Despite his reluctance, Albert was now King and chose to take the name George to become King George VI. His decision not to rule as King Albert was partly to follow Queen Victoria's wish that no British King be named Albert, and also to follow his father's name and restore confidence in the monarchy.
George VI's coronation took place on May 12, 1937- the intended date of a coronation for Edward VIII. In a break with tradition, Queen Mary attended the coronation as a show of support for her son. There was no durbar held in Delhi for George VI, as had occurred for his father, as a prolonged absence from Britain in the tense period before World War II would have been unthinkable.
The beginning of George VI's reign was taken up by the questions surrounding the ex-King Edward VIII. George VI decided to create his brother, now reverted to his previous title of Prince Edward, as the Duke of Windsor. He also issued letters patent entitling Prince Edward to be styled His Royal Highness, but preventing any wife and children from being so. George VI was also forced to buy the royal homes of Balmoral Castle and Sandringham House from Prince Edward, as these were private properties and did not pass to George VI on his accession.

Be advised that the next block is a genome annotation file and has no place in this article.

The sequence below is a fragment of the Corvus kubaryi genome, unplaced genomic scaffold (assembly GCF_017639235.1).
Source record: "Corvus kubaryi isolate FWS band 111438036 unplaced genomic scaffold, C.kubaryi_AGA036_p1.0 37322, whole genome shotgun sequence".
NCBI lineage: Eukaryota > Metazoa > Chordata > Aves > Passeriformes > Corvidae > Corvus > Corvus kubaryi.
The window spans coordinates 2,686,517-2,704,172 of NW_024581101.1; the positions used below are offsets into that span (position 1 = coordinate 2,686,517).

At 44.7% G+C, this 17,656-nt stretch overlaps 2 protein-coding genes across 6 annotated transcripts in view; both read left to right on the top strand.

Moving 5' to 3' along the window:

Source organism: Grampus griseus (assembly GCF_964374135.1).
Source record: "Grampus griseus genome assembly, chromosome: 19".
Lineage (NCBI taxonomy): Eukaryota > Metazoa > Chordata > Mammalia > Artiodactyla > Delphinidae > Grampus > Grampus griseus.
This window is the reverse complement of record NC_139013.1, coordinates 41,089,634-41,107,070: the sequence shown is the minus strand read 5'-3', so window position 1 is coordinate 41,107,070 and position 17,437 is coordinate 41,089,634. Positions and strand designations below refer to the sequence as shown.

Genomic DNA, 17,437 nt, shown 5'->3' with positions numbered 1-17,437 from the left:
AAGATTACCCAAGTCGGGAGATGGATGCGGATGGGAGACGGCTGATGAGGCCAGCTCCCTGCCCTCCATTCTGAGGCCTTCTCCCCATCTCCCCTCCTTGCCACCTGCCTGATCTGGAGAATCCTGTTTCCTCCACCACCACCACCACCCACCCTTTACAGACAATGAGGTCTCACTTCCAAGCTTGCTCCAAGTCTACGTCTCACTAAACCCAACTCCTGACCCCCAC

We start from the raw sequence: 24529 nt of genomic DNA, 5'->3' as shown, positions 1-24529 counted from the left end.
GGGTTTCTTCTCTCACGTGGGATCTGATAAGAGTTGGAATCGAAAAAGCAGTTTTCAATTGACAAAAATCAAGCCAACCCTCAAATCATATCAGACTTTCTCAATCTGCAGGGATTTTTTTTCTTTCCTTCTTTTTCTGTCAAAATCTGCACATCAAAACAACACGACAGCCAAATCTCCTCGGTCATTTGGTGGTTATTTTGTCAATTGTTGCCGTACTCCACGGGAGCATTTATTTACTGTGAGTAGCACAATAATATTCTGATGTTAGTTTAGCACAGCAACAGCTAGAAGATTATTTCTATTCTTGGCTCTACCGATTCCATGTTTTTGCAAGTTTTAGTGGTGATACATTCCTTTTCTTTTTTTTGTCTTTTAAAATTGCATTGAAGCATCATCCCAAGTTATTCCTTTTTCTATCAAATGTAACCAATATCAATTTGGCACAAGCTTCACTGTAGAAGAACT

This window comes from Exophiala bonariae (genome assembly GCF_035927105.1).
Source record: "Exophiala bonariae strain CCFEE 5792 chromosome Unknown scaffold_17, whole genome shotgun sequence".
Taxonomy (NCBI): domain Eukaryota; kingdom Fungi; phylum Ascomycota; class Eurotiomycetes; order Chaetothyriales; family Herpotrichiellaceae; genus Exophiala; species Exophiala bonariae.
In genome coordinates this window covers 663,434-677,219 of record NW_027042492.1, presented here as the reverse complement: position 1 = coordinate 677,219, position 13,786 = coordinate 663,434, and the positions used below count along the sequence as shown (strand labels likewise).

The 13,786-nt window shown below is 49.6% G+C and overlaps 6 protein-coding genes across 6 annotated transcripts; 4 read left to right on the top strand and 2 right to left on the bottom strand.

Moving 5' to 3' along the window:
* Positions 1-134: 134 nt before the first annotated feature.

The growing likelihood of war erupting in Europe would dominate the reign of King George VI. Initially the King and Queen took an appeasement stance against Hitler, supporting the policy of Neville Chamberlain. The King and Queen greeted Chamberlain on his return from negotiating the Munich Agreement in 1938, and invited him to appear on the balcony of Buckingham Palace with them, sparking anger among anti-appeasement MPs including Winston Churchill.